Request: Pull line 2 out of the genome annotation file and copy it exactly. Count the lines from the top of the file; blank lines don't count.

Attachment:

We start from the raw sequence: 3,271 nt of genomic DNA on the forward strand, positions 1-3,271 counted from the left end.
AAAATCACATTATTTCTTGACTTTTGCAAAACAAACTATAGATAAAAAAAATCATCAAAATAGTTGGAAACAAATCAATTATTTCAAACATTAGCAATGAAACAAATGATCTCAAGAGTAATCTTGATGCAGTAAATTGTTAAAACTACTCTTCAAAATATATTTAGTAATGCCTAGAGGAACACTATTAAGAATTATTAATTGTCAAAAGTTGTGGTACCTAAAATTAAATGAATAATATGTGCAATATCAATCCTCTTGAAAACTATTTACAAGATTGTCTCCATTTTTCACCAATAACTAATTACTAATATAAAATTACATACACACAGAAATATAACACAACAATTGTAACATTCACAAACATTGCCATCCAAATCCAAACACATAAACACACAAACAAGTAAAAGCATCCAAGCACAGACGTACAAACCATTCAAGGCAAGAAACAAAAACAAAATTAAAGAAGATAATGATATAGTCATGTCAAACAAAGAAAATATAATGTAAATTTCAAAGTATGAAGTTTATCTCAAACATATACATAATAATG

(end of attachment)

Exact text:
AAAATCACATTATTTCTTGACTTTTGCAAAACAAACTATAGATAAAAAAAATCATCAAAATAGTTGGAAACAAATCAATTATTTCAAACATTAGCAATGAAACAAATGATCTCAAGAGTAATCTTGATGCAGTAAATTGTTAAAACTACTCTTCAAAATATATTTAGTAATGCCTAGAGGAACACTATTAAGAATTATTAATTGTCAAAAGTTGTGGTACCTAAAATTAAATGAATAATATGTGCAATATCAATCCTCTTGAAAACTATTTACAAGATTGTCTCCATTTTTCACCAATAACTAATTACTAATATAAAATTACATACACACAGAAATATAACACAACAATTGTAACATTCACAAACATTGCCATCCAAATCCAAACACATAAACACACAAACAAGTAAAAGCATCCAAGCACAGACGTACAAACCATTCAAGGCAAGAAACAAAAACAAAATTAAAGAAGATAATGATATAGTCATGTCAAACAAAGAAAATATAATGTAAATTTCAAAGTATGAAGTTTATCTCAAACATATACATAATAATG